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Making Engagement Count

Learn why it is important to record community engagement activities and their outcomes.

Funders and grant-givers like to understand what engagement has been undertaken so they get a sense of how their grant will impact the wider community. It is therefore important to record all the community and stakeholder activities, such as surveys, information events and/or workshops.

Making a record of the events sounds a simple task, but too often it comes as an afterthought and in the end, only a few social media images are available as evidence of the interaction. An engagement strategy can also help develop a way to log and report the interactions that are undertaken during the engagement and design process, which can take a few years of brief and design development. Engagement strategies can also help in making sure the engagement process is as inclusive and accessible as possible.

An example

Read this example to see how capturing engagement can benefit funding raising for the project

St Mary’s church in Bideford, a rural town in South-West England, had a growing congregation of 30, and on occasion up to 120 people as a gathered church at weekend mass. As other places worship in the wider area reduced services or closed, the church saw an influx of new worshippers. As a response, they wanted to transform their place to be more accessible and inclusive for their congregation and wider community users.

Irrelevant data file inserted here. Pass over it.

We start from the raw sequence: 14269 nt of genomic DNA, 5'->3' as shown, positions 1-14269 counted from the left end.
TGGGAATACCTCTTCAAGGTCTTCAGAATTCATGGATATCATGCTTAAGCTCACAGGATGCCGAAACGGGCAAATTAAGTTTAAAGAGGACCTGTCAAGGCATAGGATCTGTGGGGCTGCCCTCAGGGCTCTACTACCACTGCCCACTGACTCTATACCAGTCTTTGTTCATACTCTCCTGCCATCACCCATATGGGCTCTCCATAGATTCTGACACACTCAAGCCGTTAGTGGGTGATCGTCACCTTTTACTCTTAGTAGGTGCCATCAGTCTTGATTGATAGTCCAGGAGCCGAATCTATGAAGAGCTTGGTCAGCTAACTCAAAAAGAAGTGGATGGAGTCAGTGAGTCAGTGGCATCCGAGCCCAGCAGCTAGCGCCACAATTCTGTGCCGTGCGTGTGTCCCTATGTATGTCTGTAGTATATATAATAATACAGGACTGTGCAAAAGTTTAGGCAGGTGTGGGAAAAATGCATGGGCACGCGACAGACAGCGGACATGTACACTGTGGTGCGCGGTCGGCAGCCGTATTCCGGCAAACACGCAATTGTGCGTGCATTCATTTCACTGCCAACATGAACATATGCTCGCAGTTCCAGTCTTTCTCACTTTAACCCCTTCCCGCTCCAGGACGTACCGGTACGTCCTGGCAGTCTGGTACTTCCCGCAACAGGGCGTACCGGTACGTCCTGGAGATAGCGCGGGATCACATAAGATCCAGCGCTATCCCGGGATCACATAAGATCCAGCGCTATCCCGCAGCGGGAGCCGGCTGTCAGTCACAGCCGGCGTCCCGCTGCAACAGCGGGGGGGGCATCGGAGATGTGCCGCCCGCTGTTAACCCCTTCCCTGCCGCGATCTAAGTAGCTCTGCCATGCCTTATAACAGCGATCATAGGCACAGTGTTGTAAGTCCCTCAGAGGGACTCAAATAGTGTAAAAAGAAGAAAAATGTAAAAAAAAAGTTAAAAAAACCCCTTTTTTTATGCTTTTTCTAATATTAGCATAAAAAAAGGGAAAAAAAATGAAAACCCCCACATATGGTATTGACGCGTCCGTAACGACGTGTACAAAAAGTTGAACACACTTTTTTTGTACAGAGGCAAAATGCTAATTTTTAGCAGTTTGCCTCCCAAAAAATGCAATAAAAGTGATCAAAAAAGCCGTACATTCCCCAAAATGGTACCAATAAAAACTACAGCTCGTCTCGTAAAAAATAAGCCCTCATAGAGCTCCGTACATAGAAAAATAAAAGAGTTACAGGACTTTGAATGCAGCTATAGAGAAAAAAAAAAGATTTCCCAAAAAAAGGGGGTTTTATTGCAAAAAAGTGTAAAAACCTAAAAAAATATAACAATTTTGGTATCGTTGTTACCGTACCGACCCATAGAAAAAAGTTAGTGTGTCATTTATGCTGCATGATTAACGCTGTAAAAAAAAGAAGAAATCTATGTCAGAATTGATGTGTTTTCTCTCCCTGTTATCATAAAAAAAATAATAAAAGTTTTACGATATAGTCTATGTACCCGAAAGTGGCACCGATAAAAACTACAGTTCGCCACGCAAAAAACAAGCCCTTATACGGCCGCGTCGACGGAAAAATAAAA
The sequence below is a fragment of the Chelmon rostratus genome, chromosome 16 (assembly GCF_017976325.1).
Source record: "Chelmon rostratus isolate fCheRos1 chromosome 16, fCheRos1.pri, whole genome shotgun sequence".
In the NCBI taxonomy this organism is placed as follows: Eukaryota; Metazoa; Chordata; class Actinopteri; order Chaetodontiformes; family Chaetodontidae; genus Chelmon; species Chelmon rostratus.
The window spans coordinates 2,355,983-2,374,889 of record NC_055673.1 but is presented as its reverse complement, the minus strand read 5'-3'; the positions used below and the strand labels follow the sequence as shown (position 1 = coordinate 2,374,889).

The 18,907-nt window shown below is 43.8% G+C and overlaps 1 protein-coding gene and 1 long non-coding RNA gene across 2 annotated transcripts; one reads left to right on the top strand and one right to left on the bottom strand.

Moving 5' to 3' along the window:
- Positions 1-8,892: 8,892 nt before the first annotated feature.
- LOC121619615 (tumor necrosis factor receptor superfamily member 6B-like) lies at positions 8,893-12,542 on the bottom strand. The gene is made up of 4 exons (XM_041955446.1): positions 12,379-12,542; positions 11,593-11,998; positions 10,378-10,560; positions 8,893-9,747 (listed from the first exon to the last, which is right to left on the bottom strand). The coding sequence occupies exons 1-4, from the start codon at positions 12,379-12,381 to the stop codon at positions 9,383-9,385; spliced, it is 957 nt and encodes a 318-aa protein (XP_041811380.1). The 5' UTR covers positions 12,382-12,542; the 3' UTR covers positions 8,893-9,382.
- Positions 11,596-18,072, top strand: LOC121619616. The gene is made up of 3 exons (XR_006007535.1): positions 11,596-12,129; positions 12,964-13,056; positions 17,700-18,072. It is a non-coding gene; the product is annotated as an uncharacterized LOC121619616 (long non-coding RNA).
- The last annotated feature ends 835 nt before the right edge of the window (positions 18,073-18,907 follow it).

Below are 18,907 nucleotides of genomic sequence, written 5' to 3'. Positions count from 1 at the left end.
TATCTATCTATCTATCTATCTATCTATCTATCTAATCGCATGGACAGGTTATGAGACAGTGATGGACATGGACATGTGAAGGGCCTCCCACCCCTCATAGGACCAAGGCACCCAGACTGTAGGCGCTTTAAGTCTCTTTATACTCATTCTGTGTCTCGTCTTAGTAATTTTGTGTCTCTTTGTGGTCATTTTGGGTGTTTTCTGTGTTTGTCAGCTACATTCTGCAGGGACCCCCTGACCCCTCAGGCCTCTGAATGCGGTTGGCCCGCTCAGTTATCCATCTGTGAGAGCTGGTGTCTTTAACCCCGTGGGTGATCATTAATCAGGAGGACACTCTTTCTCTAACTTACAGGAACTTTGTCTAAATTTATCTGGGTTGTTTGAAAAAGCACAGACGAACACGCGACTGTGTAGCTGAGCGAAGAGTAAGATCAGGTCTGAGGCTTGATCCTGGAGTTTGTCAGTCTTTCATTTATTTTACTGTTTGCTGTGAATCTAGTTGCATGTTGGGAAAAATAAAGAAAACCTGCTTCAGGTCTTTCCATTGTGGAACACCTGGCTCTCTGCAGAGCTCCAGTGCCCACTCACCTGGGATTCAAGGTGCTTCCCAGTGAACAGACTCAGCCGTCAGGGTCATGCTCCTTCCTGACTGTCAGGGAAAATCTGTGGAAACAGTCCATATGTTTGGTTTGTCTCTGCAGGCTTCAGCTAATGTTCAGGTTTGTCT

To help develop their design approach, they organised an open day. The aim was to welcome the wider community, get people’s views about the place and share their vision for change. One of the activities they used was to ask people to write at the back of specially made postcards what the church meant to them. The postcards were then placed on a washing line for others to see and reflect on. During the day, which also included tours of the church, they shared some initial sketches of their vision and discussed them over tea and cake. The day was well attended and many cards were signed and added to the washing line.

a washing line with postcards describing a church and people's experiences and feeling about the place

The activity gave the group a written record of what people thought about the place. One person in the steering group collated and transcribed all the writing on the cards, and tallied the total number of people attending the day as a whole and the number of cards signed.

When it came to writing a funding bid for a small start-up grant to explore their ideas and do initial repairs, they used the data and quotes from the postcards. This provided evidence that they had engaged the community in a meaningful way and that what people thought about the place was taken into consideration. The grant givers came back to them and mentioned that the engagement information was vital in them being awarded the grant.

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